Mladen -- looks to be a variation of the Busack/Honders -- a very elegant design to be sure ... however ... it IS obstructed. For many, a central obstruction is noticeable, particularly as a loss of contrast, which is one reason refractors are still very popular in spite of their high cost; as well as many ATMs venturing (with great success I might add) into the tilted mirror telescope designs.

I think this particular design has potential; but unless folks are willing to experiment (play?) with them, that potential may never be realized. The Busack/Honders came about around 2000 or so ... only three elements, all spherical surfaces, common glass and you get as perfect an image as you could ever hope for (in an obstructed system) ... what took so long? There are still things that have not been 'discovered' and only by looking will we ever find them.

#61 MKV

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Posted 07 December 2012 - 11:27 AM

Yours has a large obstruction and is a reflective system . All is not yet known . I know only good thing come from smart people trying new things .When they fail sometimes that is when most is learned .Nothing like having the real telescope to learn from . Obstruction effects are real but we are use to seeing it in the images . Having a design in OSLO is not like having the real telescope . Mark and John knows what he is doing we should relax we might all learn some.

You're right kfredrick, the CO is 1/3 the CA but that's because Mike I. Jones designed it for Dane as an astrograph with a huge field at that focal ratio. If you wanted smaller field you'd have much smaller central obstruction without serious diffraction effects.

I used Mike's configuration as an example of Mangin dialytes are capable of (mind you, at f/7.4 not f/15!), compared to dialyte refractors. The Mangin dialiyte is a true apochromat over a hughe spectral range, and a true flat-field anstigmat (no spherical aberration, coma or astigmatism to speak of) - and this is all possible with the cheapest glass (BK7, for all three elements. No exotic, expensive glasses needed!

As they say, it's hard to argue with success. :)

Obviously if I had to choose a dialyte I would go for a Mangin catadioptric system. If I wanted to experiement with different configurations, then all options are open. However, pursuing the ones already tried and retired seems to me somewhat pointless. That's all.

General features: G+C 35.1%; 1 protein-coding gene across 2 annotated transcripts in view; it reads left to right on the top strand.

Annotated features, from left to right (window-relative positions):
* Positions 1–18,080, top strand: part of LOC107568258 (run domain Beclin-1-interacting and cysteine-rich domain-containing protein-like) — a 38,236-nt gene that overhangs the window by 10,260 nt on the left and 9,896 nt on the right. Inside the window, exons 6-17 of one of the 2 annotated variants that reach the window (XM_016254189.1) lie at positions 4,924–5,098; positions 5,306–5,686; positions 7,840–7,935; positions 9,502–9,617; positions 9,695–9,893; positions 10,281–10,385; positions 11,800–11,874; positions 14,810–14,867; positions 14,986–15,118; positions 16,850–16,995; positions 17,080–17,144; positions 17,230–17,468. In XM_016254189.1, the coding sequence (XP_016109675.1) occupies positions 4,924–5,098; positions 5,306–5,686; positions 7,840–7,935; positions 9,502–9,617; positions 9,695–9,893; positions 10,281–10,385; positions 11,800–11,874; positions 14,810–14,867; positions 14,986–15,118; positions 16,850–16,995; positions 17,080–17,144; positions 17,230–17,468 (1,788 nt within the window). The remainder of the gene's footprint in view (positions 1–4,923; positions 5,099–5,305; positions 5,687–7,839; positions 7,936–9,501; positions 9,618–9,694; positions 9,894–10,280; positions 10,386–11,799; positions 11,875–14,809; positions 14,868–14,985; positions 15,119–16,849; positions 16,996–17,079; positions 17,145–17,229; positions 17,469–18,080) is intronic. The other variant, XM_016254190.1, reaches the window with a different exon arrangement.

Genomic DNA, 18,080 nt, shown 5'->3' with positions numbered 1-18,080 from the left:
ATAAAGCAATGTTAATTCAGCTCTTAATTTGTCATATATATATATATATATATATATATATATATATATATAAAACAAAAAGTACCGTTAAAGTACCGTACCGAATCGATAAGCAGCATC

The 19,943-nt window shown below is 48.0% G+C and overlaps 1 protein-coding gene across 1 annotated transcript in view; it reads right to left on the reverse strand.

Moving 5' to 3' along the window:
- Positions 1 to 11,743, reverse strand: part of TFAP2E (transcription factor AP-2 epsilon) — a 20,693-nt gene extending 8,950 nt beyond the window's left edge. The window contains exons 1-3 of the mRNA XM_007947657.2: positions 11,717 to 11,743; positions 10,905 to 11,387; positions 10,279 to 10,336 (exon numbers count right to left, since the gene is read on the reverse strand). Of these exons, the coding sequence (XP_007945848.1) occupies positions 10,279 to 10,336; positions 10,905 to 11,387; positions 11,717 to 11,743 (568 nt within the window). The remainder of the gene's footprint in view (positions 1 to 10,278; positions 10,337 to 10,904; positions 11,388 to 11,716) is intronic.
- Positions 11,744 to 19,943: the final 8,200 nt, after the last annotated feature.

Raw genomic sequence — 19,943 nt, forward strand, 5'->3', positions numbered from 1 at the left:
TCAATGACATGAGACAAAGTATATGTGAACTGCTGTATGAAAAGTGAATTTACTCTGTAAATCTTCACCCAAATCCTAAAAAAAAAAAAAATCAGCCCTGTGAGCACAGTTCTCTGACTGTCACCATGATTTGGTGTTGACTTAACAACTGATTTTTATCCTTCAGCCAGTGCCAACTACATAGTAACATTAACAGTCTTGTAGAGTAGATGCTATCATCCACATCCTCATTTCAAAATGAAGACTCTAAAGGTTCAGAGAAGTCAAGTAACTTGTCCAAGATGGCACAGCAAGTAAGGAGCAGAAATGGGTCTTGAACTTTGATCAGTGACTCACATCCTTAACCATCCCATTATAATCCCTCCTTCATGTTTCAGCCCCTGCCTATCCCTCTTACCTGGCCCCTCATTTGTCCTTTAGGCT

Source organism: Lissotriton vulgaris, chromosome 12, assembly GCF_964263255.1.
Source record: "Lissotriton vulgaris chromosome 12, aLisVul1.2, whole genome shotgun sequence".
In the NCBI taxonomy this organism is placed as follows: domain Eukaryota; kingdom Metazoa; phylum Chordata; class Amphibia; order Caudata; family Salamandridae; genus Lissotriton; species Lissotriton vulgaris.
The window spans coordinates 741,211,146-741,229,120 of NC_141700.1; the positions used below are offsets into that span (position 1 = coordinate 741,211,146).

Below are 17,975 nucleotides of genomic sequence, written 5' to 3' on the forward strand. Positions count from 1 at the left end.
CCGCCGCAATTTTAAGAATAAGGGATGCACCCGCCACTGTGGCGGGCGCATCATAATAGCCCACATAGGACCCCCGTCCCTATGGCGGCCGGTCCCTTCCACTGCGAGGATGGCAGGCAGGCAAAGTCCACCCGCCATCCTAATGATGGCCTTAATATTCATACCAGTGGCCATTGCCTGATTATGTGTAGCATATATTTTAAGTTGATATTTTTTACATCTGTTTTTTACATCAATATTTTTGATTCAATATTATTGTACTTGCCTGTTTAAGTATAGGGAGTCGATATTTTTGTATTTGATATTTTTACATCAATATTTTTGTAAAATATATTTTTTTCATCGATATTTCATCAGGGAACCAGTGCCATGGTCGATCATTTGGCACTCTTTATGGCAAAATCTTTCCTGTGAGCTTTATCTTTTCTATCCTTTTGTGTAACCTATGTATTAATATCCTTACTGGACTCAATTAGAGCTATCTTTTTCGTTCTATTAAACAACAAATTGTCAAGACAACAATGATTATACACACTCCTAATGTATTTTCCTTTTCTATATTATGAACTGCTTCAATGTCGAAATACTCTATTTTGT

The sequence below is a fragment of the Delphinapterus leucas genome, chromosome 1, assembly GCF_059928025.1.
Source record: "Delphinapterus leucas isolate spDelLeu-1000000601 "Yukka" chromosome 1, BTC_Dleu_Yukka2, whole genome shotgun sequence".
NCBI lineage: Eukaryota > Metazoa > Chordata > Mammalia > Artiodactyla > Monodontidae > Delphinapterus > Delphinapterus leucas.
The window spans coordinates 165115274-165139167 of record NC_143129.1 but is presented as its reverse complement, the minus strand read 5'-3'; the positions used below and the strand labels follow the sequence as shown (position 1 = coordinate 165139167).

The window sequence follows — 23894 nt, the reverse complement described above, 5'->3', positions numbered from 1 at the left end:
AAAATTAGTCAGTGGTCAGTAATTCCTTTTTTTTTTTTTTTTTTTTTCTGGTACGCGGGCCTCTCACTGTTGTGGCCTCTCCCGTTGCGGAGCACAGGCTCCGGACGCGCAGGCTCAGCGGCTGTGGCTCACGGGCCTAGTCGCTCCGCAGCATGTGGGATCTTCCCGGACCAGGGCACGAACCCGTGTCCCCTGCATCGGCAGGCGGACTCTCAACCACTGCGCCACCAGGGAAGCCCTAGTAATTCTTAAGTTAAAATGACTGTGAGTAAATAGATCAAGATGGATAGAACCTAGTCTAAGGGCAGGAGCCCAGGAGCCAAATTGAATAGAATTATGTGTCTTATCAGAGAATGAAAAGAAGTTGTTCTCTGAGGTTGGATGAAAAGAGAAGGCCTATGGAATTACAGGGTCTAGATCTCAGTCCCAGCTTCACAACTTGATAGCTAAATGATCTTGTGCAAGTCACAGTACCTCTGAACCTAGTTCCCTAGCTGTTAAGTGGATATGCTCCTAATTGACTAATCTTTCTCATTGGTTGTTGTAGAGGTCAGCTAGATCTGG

Reagrds,
Mladen

#62 Crayfordjon

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Posted 07 December 2012 - 11:30 AM

In spite of all that, the retro has no central obstruction or a tilted mirror, it has been perfected by Peter Wise and is an APO, it is cheaper than most with a very high performance, I stick to my guns on this and will always look for news ways to do things, no matter if certain dsigns are the "last word", they are not.

#63 MKV

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Posted 07 December 2012 - 11:38 AM

Thanks for resurrecting that one, Mladen. I need to ping Dane and see if he ever built it. Shoulda been/will be a sweet scope.
Mike

Hi Mike, yes that was a definite keeper. Thanks. I am also curious if Dane gave it a try. If I remember the discussion of these, the clincher is the Mangin mirror which is in effect a Maksutov-like meniscus with all the thickness, and radius of curvature spot-on requirements that come with it. Also, the back surface of the Mangin has to be a super smooth, zone-free surface of reflector quality. Being convex, it would require advanced techniques and tooling to achieve.

So, I can understand why then a dialiyte refractor may be more attractive for novices, but there is no question which is a better optical system.

regards,
Mladen

#64 MKV

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Posted 07 December 2012 - 11:55 AM

Hello Dave O. The central osbtruction in this case is large (but not too large) because the system is an f/7.4 and designed to cover a large field. If you were to make it an f/10 then the CO will be smaller as well. As long as you can keep the CO about 20-25% of the CA the diffraciton effects are not too injurious.

I understand the fascination with unobstructed telescope, but, what's the point of having a slower, longer, more cumbersome system with no central obstruction and obvious uncorrected chromatic halo around bright images?

If I had to choose an unobstructed system and perfect color correction I would go with a Schiefspiegler, not a dialiyte refractor. Why bother with lenses?